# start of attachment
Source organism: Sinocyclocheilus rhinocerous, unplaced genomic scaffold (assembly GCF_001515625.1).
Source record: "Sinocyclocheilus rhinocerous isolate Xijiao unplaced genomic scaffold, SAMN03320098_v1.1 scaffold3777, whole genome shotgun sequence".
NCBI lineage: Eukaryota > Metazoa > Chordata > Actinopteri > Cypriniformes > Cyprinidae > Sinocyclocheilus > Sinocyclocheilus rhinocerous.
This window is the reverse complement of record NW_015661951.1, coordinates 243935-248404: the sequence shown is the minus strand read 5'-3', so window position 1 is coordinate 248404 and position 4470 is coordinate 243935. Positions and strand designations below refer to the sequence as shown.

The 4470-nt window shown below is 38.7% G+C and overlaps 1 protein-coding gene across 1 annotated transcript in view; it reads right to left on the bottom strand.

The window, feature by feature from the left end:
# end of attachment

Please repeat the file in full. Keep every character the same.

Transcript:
Source organism: Sinocyclocheilus rhinocerous, unplaced genomic scaffold (assembly GCF_001515625.1).
Source record: "Sinocyclocheilus rhinocerous isolate Xijiao unplaced genomic scaffold, SAMN03320098_v1.1 scaffold3777, whole genome shotgun sequence".
NCBI lineage: Eukaryota > Metazoa > Chordata > Actinopteri > Cypriniformes > Cyprinidae > Sinocyclocheilus > Sinocyclocheilus rhinocerous.
This window is the reverse complement of record NW_015661951.1, coordinates 243935-248404: the sequence shown is the minus strand read 5'-3', so window position 1 is coordinate 248404 and position 4470 is coordinate 243935. Positions and strand designations below refer to the sequence as shown.

The 4470-nt window shown below is 38.7% G+C and overlaps 1 protein-coding gene across 1 annotated transcript in view; it reads right to left on the bottom strand.

The window, feature by feature from the left end: